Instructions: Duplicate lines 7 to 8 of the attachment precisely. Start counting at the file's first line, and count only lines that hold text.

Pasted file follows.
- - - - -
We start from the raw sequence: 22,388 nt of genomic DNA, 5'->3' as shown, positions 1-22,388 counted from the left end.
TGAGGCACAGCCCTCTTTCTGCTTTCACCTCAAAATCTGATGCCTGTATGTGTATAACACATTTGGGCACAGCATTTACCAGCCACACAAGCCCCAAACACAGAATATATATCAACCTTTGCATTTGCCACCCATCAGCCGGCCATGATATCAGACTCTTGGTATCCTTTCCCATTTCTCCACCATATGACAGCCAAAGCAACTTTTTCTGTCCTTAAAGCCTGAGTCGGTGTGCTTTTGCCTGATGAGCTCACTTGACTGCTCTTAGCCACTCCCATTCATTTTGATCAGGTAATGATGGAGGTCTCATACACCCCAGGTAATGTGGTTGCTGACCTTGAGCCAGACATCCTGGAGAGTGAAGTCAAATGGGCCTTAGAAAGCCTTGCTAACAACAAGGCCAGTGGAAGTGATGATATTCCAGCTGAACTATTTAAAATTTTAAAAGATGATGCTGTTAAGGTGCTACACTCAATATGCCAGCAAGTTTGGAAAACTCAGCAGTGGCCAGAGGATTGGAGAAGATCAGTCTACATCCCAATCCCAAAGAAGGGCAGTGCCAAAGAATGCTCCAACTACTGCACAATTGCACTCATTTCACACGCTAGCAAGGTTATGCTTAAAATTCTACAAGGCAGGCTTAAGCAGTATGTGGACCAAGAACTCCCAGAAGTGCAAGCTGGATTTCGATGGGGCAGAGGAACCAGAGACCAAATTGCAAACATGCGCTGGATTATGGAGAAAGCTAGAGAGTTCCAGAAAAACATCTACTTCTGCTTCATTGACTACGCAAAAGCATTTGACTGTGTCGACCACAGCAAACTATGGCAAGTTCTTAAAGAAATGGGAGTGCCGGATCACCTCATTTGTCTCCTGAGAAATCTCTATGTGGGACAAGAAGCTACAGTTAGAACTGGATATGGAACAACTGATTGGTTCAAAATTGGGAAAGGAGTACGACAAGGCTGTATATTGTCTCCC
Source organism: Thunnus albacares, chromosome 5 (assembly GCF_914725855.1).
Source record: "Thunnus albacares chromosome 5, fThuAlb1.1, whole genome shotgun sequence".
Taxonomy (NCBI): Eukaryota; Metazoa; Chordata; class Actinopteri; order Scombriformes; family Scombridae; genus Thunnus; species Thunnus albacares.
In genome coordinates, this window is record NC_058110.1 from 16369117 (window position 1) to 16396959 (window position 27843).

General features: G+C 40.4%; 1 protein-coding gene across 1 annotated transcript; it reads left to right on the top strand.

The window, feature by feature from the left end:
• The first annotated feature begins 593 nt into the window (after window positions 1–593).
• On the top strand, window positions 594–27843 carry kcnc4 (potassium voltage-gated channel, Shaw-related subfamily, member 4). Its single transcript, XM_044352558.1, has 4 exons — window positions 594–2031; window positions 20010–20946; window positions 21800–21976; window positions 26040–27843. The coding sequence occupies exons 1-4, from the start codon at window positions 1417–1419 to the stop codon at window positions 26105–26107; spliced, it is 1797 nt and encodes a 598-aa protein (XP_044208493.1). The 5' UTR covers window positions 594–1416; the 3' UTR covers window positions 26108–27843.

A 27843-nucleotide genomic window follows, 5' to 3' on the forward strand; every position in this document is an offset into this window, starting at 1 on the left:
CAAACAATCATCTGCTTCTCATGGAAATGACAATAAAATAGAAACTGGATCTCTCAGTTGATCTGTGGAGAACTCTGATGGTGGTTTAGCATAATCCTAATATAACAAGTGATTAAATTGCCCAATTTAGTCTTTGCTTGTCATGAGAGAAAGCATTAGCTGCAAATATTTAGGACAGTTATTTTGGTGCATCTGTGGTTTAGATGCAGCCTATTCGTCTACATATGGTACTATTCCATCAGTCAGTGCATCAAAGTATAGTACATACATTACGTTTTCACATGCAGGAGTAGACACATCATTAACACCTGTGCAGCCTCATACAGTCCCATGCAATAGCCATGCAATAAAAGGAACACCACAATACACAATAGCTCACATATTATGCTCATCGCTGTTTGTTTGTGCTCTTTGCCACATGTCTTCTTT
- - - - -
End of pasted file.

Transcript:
General features: G+C 40.4%; 1 protein-coding gene across 1 annotated transcript; it reads left to right on the top strand.

The window, feature by feature from the left end: